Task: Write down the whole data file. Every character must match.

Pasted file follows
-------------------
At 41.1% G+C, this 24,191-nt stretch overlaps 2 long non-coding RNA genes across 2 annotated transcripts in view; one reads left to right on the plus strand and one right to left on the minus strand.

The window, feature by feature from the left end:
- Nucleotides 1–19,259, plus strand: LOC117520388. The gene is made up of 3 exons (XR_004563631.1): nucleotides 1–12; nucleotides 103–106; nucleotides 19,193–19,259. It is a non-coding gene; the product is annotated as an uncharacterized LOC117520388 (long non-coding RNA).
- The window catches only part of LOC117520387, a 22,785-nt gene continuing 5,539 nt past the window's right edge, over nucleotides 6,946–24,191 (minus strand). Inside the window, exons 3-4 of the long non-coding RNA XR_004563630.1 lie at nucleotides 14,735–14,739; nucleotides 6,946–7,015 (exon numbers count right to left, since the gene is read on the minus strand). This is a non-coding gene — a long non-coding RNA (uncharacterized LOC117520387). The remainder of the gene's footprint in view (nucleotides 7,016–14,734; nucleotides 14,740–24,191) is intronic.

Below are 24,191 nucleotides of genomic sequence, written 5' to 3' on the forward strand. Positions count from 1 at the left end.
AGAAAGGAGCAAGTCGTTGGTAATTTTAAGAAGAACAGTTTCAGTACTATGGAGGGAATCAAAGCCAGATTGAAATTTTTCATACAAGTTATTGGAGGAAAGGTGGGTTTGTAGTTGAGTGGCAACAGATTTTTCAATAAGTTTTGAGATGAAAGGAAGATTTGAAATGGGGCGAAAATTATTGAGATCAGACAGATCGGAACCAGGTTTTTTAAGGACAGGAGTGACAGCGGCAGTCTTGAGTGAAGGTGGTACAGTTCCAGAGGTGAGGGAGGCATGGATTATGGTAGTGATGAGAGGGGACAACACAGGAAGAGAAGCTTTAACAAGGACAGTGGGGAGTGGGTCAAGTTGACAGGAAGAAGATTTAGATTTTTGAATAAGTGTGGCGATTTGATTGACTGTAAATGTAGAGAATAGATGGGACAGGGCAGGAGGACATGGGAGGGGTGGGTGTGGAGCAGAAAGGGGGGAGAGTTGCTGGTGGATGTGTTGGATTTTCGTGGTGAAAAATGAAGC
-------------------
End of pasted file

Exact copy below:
At 41.1% G+C, this 24,191-nt stretch overlaps 2 long non-coding RNA genes across 2 annotated transcripts in view; one reads left to right on the plus strand and one right to left on the minus strand.

The window, feature by feature from the left end:
- Nucleotides 1–19,259, plus strand: LOC117520388. The gene is made up of 3 exons (XR_004563631.1): nucleotides 1–12; nucleotides 103–106; nucleotides 19,193–19,259. It is a non-coding gene; the product is annotated as an uncharacterized LOC117520388 (long non-coding RNA).
- The window catches only part of LOC117520387, a 22,785-nt gene continuing 5,539 nt past the window's right edge, over nucleotides 6,946–24,191 (minus strand). Inside the window, exons 3-4 of the long non-coding RNA XR_004563630.1 lie at nucleotides 14,735–14,739; nucleotides 6,946–7,015 (exon numbers count right to left, since the gene is read on the minus strand). This is a non-coding gene — a long non-coding RNA (uncharacterized LOC117520387). The remainder of the gene's footprint in view (nucleotides 7,016–14,734; nucleotides 14,740–24,191) is intronic.

Below are 24,191 nucleotides of genomic sequence, written 5' to 3' on the forward strand. Positions count from 1 at the left end.
AGAAAGGAGCAAGTCGTTGGTAATTTTAAGAAGAACAGTTTCAGTACTATGGAGGGAATCAAAGCCAGATTGAAATTTTTCATACAAGTTATTGGAGGAAAGGTGGGTTTGTAGTTGAGTGGCAACAGATTTTTCAATAAGTTTTGAGATGAAAGGAAGATTTGAAATGGGGCGAAAATTATTGAGATCAGACAGATCGGAACCAGGTTTTTTAAGGACAGGAGTGACAGCGGCAGTCTTGAGTGAAGGTGGTACAGTTCCAGAGGTGAGGGAGGCATGGATTATGGTAGTGATGAGAGGGGACAACACAGGAAGAGAAGCTTTAACAAGGACAGTGGGGAGTGGGTCAAGTTGACAGGAAGAAGATTTAGATTTTTGAATAAGTGTGGCGATTTGATTGACTGTAAATGTAGAGAATAGATGGGACAGGGCAGGAGGACATGGGAGGGGTGGGTGTGGAGCAGAAAGGGGGGAGAGTTGCTGGTGGATGTGTTGGATTTTCGTGGTGAAAAATGAAGC